U.S. Sen. Sherrod Brown, D-Ohio, responded to the memo’s release with a statement defending FBI personnel, who “serve our nation with integrity.”

“This blatant attempt to discredit and undermine law enforcement officials who keep this country safe is not only shameful, it’s dangerous,” Brown said. “The president and his team should cooperate with the FBI and make all their dealings with Russia public, so the American people can get the answers they deserve and the country can move forward with the business of creating jobs, rebuilding our infrastructure and renegotiating NAFTA.”

U.S. Sen. Rob Portman, R-Ohio, said the memo makes “serious allegations” about how FBI and Justice sought electronic surveillance of a U.S. citizen and he has concerns about the accuracy of the so-called Steele dossier. He said he supports the release of any information relevant to the memo, including the Democrats’ memo, as long as it doesn’t compromise future intelligence gathering.

Given the classified nature of the information, Portman said he supports the issue be further examined by the Senate Intelligence Committee to determine if any wrongdoing took place.

“I’ve long said that the issue of Russian meddling in our presidential election must be investigated fully. The various congressional investigations, as well as the special counsel, should follow the facts wherever they lead because the American people deserve to see all the facts,” he said.

“This entire investigation into Russian meddling in the election, including this particular matter, is too important for partisan politics.  We must give these investigations the time and space they need to get all the facts and deliver the truth to the American people,” Portman said. “After examining the full body of work, we can assess whether additional action is necessary.  I hope to see results from these investigations soon.”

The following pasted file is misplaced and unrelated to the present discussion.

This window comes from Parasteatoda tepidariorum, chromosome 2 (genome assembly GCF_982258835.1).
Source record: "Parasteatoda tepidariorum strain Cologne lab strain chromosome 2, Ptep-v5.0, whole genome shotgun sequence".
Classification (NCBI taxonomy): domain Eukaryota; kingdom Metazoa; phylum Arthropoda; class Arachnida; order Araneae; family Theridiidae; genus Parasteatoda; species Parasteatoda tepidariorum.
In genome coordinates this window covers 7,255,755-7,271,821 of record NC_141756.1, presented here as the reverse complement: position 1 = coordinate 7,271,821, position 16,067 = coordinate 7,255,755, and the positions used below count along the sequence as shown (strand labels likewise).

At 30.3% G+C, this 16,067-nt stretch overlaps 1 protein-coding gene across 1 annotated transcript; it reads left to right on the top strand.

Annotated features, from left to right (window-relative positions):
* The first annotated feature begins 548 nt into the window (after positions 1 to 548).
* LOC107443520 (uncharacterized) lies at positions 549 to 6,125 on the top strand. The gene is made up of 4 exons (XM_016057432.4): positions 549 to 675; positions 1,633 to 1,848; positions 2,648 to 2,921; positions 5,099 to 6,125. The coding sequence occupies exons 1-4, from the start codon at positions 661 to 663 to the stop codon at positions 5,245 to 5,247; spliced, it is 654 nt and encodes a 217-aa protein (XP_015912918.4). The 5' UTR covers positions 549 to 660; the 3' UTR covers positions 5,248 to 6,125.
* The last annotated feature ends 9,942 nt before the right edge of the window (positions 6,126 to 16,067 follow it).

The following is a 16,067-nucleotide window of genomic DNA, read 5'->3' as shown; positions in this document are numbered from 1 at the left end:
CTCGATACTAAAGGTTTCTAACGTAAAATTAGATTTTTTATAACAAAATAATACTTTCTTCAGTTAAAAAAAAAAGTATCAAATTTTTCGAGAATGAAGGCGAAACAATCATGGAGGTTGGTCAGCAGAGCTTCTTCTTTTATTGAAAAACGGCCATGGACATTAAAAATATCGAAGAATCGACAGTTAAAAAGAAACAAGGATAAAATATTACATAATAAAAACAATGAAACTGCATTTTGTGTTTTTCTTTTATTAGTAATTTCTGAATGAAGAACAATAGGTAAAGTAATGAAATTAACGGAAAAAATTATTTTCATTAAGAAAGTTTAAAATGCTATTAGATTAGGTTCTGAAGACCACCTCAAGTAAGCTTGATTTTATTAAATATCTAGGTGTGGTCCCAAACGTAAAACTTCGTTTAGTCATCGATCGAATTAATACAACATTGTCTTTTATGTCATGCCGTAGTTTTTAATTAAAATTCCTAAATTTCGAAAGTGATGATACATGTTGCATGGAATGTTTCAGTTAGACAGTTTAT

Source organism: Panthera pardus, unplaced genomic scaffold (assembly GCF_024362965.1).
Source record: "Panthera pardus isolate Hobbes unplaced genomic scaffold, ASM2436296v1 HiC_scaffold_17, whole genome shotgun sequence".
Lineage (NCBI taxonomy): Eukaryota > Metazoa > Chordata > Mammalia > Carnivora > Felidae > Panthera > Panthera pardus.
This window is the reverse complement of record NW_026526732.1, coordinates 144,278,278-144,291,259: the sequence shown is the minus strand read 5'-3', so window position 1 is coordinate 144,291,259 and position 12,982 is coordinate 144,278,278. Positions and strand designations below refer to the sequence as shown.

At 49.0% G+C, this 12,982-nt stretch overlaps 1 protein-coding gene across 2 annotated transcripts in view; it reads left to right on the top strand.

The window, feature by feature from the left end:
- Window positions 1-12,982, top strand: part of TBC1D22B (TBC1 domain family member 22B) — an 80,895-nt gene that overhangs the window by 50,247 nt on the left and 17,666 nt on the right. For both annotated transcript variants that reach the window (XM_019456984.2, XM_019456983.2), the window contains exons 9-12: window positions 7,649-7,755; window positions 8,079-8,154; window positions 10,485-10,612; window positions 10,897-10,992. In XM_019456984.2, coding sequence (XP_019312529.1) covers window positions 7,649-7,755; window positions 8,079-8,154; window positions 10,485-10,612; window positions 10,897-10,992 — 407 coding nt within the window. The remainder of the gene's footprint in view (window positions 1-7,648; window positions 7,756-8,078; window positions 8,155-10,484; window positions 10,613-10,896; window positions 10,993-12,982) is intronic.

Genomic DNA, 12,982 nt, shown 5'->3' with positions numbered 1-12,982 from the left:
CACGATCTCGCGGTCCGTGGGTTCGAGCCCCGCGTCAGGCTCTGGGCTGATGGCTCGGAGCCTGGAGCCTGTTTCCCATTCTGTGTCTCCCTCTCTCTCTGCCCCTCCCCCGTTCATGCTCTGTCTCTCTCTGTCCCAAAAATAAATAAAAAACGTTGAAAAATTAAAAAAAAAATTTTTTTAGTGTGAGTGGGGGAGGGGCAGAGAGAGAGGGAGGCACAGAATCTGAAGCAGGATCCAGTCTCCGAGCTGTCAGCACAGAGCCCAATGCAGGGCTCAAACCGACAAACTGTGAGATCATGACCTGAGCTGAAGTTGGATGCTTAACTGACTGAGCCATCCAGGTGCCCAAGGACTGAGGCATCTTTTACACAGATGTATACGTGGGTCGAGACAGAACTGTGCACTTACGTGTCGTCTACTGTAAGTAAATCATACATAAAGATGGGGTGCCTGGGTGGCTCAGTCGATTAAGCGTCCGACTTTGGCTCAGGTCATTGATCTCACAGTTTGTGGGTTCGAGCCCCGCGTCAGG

In the meantime, Russia “continues to use extensive, and destabilizing, foreign propaganda and disinformation to undermine the United States, our values and our institutions, as well as our allies around the world,” he warned. Portman called for implementing the Countering Foreign Propaganda and Disinformation Act, which “provides additional authorities and resources to the State Department to combat Russian propaganda and disinformation and advance fact-based narratives that support U.S. allies and interests.”

Dissatisfaction with the release of the memo is not confined to Democrats.

U.S. Sen. John McCain, R-Ariz., a longtime foil of Trump, said the attacks on the FBI and Justice Department serve “no American interests,” only those of Russian President Vladimir Putin.

“The American people deserve to know all of the facts surrounding Russia’s ongoing efforts to subvert our democracy, which is why Special Counsel Mueller’s investigation must proceed unimpeded,” McCain said. “Our nation’s elected officials, including the president, must stop looking at this investigation through the warped lens of politics and manufacturing partisan sideshows. If we continue to undermine our own rule of law, we are doing Putin’s job for him.”

Ohio Gov. John Kasich, a frequent critic and 2016 rival of Trump, said oversight of the FBI and Justice must be done in a bipartisan manner and “not for partisan reasons or political gain.” How the memo was created and released “was wrong and does a disservice to our country,” he said.

“It is very serious when a foreign power engages in sophisticated efforts to impact not just our elections, but elections throughout the world,” Kasich said. “Make no mistake, Russia is not an ally — they are not our friends — and they shouldn’t be treated as such. The independent investigation into Russia’s meddling in our election must continue unimpeded by outside forces from either Congress or the president.”

Graphic at top courtesy of CNN.

READ FULL TEXT OF MEMO

Published by The Business Journal, Youngstown, Ohio.